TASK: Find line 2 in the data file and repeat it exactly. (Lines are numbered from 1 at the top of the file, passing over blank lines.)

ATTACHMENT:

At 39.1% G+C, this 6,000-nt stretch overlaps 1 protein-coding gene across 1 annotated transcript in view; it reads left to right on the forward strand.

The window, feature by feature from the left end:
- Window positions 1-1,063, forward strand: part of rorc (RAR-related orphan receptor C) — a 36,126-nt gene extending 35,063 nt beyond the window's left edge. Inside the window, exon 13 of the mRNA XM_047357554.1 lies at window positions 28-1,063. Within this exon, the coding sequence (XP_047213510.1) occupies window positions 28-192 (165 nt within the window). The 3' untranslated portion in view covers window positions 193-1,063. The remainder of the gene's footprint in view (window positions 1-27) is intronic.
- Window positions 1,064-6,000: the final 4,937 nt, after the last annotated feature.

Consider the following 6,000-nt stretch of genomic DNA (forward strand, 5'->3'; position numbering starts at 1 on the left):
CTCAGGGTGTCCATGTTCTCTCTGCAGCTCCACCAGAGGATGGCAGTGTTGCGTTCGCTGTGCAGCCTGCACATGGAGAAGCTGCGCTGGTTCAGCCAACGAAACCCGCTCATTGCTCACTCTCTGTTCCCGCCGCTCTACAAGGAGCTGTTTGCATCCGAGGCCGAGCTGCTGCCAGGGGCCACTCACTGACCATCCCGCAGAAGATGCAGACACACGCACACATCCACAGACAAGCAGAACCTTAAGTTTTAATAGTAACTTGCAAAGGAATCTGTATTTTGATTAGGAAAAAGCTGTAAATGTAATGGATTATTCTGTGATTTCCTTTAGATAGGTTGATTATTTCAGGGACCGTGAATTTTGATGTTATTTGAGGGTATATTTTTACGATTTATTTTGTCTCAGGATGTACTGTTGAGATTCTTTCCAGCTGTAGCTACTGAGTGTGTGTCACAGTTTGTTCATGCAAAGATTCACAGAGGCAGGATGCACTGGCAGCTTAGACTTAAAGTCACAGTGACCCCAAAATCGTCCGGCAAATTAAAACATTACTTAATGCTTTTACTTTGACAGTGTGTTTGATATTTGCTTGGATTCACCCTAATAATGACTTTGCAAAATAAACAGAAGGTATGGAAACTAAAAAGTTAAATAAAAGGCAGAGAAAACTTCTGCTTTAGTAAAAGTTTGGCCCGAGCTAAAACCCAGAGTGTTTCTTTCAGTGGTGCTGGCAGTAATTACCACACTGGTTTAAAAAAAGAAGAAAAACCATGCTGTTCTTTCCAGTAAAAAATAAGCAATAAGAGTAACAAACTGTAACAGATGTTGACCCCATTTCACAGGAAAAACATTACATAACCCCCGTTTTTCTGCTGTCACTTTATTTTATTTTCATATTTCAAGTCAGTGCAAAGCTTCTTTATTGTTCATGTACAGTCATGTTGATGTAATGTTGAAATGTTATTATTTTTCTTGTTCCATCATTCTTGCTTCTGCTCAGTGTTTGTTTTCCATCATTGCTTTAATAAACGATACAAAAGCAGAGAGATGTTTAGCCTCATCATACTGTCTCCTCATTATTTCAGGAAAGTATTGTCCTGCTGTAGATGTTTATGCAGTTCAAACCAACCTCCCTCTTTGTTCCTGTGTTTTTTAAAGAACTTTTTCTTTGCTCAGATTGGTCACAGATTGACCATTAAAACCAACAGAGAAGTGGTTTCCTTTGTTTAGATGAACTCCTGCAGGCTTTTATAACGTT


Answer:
The window, feature by feature from the left end: